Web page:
So that’s what we have planted so far in the greenhouse. It’s a great place to start if you’re thinking about planting an herb, tea or cocktail garden. With a little bit of planning and prep work, you too can have a dope tea garden with the potential to impress members of the Wu-Tang clan. WU-TANG FOREVER, SON!! We’ll be planting more next week so keep checking back for multiple installments on the progress of our tea garden. And if you have a tea garden of your own, let us know what you have growing in yours. We’d love to hear from you! Drink up sucka! Word is bond, yo.

9 Responses

  1. March 18, 2014

    I love, love, love tea so a tea garden sounds like absolute heaven!

  2. Ginger
    March 20, 2014

    I’m preparing a vertical herb garden and was just looking at herbs for this very reason!! I’m also going to explore herbal medicinals. Keep the posts coming❤️

  3. suchandsuchfarm
    March 20, 2014

    Hey Ginger! Glad we could be of help! We’ll certainly keep you updated on our progress and let us know how your vertical herb garden is going too, we’d love to hear about it!

  4. March 22, 2014

    We’re growing tulsi tea for the first time this year, I’m excited! We built a herb spiral a few years ago and half of it is for tea. In other beds we have lemon balm, chamomille, lemon bergamot, 5 kinds of mint , echinacea. I’m interested in growing medicinal herbs too, I picked arnica this year and we have calendula flowers soaking in oil to make cream with soon 🙂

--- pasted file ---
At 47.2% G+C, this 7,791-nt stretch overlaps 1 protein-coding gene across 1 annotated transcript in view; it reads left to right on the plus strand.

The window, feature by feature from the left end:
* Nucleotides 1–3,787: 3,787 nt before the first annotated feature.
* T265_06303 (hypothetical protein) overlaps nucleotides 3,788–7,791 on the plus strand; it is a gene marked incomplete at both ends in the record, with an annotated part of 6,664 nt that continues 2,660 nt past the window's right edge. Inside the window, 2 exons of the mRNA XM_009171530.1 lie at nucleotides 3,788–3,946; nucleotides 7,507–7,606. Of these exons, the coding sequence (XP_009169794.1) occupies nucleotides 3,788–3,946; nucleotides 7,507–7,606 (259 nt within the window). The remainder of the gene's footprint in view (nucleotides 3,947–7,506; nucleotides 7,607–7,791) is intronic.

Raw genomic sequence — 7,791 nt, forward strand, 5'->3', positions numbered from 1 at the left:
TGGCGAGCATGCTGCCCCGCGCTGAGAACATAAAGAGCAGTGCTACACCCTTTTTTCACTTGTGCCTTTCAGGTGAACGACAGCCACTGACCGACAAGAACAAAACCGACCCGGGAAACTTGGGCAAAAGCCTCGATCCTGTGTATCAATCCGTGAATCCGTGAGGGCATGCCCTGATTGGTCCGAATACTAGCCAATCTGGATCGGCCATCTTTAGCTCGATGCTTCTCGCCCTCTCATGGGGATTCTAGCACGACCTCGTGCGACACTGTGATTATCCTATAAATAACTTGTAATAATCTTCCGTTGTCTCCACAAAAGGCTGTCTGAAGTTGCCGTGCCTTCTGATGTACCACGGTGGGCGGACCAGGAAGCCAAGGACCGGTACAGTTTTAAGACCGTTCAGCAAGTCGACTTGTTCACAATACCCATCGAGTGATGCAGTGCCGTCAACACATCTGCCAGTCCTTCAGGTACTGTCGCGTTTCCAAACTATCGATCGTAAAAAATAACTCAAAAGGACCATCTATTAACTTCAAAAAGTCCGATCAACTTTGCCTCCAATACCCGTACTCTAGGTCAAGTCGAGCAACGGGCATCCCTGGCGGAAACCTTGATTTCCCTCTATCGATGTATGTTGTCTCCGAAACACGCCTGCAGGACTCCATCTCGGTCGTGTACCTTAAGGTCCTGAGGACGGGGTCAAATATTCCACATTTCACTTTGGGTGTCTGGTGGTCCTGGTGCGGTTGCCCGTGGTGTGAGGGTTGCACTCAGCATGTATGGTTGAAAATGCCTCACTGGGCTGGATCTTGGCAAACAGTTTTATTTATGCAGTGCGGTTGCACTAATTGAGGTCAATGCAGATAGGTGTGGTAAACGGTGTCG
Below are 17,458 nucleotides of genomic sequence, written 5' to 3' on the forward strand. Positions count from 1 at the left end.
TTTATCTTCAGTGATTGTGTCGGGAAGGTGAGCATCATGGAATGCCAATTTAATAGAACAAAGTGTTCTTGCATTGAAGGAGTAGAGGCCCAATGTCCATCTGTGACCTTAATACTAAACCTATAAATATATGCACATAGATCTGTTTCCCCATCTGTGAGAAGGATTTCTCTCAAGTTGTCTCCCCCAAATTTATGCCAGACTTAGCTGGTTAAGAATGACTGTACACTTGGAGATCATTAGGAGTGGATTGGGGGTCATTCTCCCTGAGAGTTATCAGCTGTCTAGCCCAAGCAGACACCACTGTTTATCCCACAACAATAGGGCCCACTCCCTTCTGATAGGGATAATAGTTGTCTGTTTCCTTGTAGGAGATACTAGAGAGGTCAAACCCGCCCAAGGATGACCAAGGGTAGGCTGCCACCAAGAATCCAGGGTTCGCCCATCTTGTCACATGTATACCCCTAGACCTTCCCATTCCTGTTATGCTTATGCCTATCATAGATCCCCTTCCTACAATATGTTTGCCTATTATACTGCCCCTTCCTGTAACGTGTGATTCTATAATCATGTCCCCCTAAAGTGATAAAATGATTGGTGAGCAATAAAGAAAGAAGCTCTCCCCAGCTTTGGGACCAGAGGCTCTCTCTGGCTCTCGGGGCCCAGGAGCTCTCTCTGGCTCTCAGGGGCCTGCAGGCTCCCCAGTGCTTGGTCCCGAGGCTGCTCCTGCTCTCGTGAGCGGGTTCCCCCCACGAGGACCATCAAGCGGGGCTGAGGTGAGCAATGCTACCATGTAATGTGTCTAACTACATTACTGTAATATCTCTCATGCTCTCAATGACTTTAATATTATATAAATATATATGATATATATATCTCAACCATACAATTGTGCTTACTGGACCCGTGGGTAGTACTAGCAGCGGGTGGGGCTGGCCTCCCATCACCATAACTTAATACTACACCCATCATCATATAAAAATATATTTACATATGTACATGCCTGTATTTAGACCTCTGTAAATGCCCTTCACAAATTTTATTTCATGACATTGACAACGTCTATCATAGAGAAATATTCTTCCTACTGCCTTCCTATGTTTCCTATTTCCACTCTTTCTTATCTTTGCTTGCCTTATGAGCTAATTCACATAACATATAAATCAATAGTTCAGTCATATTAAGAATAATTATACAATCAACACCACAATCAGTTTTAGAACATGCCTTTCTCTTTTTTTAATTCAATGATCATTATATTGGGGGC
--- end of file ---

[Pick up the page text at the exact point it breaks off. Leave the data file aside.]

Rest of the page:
5. suchandsuchfarm
    March 23, 2014

    This is our first time growing tulsi too and we can’t wait to see how it turns out! Your herbs sound so deliciously tempting and mouthwatering right now, we’re about to put in our bee balm and are sourcing some good mint varieties too. Keep us updated on your herbal garden this year too!

  6. April 8, 2014

    […] you’ve planned out your tea garden, you’ve planted the seeds, you’ve tended to the baby plants and your greenhouse (or […]

  7. April 14, 2014

    […] growing out of their frigg’n pots! So far we’ve planted a buziillion herb seeds for our herb/tea garden. But for our real deal Holyfield garden (get it? Holy…field. It’s a farm reference but […]

  8. Sara P.
    April 21, 2014

    I’ve been wanting to start one as well, would LOVE to hear your chosen technique. I live in NM and since burlap is plentiful I thought about planting my herbs in a series of hanging burlap planting bags with a water tray along the bottom. Maybe with my dry-climate herbs close to the top and my moist-climate herbs towards the bottom to catch any moisture/nutrient drips lost from the top… but that’s just an idea 🙂 Im a student herbalist as well and may have to expand my plans to include medicinal as well as culinary.

  9. June 16, 2014

    […] tea garden update! A few months ago we did a post about the very start of our herb garden. We were deciding on varieties and tending to our baby plants in the greenhouse. I have to admit, creating a tea or herb garden is […]